In late January, close to 400 process analyzer professionals gathered in Phoenix for the 17th International Forum on Process Analytical Chemistry (IFPAC/2003). For reasons internal and external to the analyzer community, this is shaping up to be a watershed year.
Included were representatives of major end-user companies from the petroleum, chemical, pharmaceutical, food processing, and other industries, vendor representatives (instrument manufacturers, components-supplies-services firms), academic practitioners including the two key National Science Foundation-sponsored research centers (CPAC and MCEC), representatives from key national labs (Battelle PNL, Los Alamos, Sandia, Oak Ridge, Argonne) and a range of federal government agencies (FDA, EPA, Army, Air Force, USDA).
This annual meeting, along with ISA Analysis Div.s annual symposium (Calgary April 28-30) and the Pittcon Conference & Exhibit (March 9-14), is "required reading" for those charged with staying on the leading edge of process analytical technology.
Three themes highlighted the conclave:
* Process analytical technology (PAT) is receiving strong regulatory backing from FDA (CONTROL--July 02, p74).
* Modular, standardized analyzer sample systems (NeSSI) are now in their second generation (CONTROL,Aug. 01, p158 & May 02, p74).
* Online and portable analyzers are being applied to homeland security concerns (CONTROL,Feb. 03, p76).
Ajaz Hussain, deputy director of the Center for Drug Evaluation and Research within FDA, presented a regulators perspective on the potential advantages of widespread use of PAT in pharmaceuticals manufacturing. Among his key points: Quality cannot be tested into pharmaceutical products, it results from a quality-oriented process design; and without specific on-stream analytical measurements, final product quality is neither predictable nor controllable in real-time.
While the present empirical approach to current good manufacturing practice (cGMP) results in a generally adequate level of pharmaceutical product quality, it is an inefficient process marked by post-production testing and rejection (or even recalling) of products showing unacceptable quality. FDAs long-term goal is to move toward a science-based approach to cGMP enabling the high-tech pharmaceutical R&D environment to be emulated in the pharmaceutical manufacturing sector.
In encouraging a science and risk-based approach to pharmaceuticals manufacturing, FDA is designing regulatory incentives that include a "research exemption" to allow for continuous improvement without fear of being labeled non-compliant. Pharmaceutical cGMPs for the 21st century will incorporate up-to-date concepts of risk management and scientific insight to promote, not discourage, innovation, to ensure that submission review and inspection are coordinated and synergistic, and to provide for the consistent and effective utilization of resources.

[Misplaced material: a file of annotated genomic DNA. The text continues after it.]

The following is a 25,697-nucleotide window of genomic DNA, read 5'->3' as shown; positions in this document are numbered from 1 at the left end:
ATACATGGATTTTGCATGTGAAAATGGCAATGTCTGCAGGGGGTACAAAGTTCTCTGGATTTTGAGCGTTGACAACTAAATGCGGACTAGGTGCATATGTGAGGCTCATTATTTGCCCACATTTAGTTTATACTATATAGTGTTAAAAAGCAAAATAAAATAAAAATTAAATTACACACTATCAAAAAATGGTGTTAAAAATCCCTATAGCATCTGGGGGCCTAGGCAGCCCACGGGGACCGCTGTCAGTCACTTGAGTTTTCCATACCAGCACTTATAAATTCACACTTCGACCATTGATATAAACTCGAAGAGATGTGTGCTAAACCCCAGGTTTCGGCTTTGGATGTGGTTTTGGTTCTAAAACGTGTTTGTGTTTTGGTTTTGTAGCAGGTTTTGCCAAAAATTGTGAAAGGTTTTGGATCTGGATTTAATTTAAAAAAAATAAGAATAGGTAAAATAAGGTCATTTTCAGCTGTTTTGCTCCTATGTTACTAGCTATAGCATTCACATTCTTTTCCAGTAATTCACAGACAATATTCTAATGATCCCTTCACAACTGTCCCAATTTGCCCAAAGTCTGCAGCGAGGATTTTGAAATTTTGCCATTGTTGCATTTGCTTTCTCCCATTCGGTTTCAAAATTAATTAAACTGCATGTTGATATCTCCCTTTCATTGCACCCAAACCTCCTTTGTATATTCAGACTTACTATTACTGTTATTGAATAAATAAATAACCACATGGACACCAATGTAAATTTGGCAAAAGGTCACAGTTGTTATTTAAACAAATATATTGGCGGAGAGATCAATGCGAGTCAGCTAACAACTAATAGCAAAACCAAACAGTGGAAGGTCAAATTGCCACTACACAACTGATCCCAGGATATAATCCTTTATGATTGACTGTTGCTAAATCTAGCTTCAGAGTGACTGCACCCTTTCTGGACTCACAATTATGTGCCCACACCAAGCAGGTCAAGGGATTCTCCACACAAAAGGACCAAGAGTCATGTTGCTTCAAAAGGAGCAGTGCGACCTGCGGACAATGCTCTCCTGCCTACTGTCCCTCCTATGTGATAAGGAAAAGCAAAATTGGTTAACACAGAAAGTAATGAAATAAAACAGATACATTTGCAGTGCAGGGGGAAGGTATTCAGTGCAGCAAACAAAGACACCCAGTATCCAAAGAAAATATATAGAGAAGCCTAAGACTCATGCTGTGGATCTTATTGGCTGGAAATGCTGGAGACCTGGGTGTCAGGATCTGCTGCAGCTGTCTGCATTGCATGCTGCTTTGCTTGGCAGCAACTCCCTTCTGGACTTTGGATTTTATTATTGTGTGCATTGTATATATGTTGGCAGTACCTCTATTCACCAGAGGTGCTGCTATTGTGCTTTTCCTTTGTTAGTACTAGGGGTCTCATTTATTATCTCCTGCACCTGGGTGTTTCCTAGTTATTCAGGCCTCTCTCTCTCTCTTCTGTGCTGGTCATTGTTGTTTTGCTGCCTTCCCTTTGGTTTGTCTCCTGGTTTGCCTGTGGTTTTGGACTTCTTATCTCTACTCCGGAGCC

NeSSI Generation 2 moves from 4-20 mA analog signal transmission with explosion-proof or purged packaging toward serial digital data transmission and intrinsically safe (IS) packaging. Under the leadership of Ulrich Bonne of Honeywells Sensing & Control unit (CPAC is providing umbrella leadership to forestall anti-trust problems), a NeSSI subcommittee is formulating a Dept. of Energy grant proposal to allow field testing to demonstrate the feasibility of the concept and expedite the availability NeSSI-compliant components.
DoEs interest is in a standardized approach to a cross-industry measurement problem that promises significant improvements in industrial energy efficiency. A dozen process industry firms have committed to testing NeSSI hardware and sharing their application experience. Four suppliers of sample system hardware are currently on board. Additional participants are being sought.
The overall project is valued at about $2 million, with DoEs funds ($1 million) providing the hardware for 15-20 NeSSI applications, matched by end users technical manpower costs for design, operation and evaluation.
Analytical specialists representing the Dept. of Defense and the U.S. Army held half-day sessions on biological warfare agent detection and chemical warfare agent detection. For chemical agent detection, first responders are being provided with litmus paper that changes color depending upon the specific chemical sensed.
Four mobile laboratories with lightweight (35 lbs.) GC-MS analyzers are being tested. Ultimately, every state is expected to have a mobile unit and a response team.
Days at IFPAC start early, and evening workshops start at 7:30 p.m. and run into the night. Concurrent technical sessions present agonizing choices in many instances, motivating many companies to send multiple delegates. IFPAC/2003 did not disappoint.
Terrence K. McMahon
McMahon Technology Associates
135 Fort Lee Road
Leonia, NJ 07605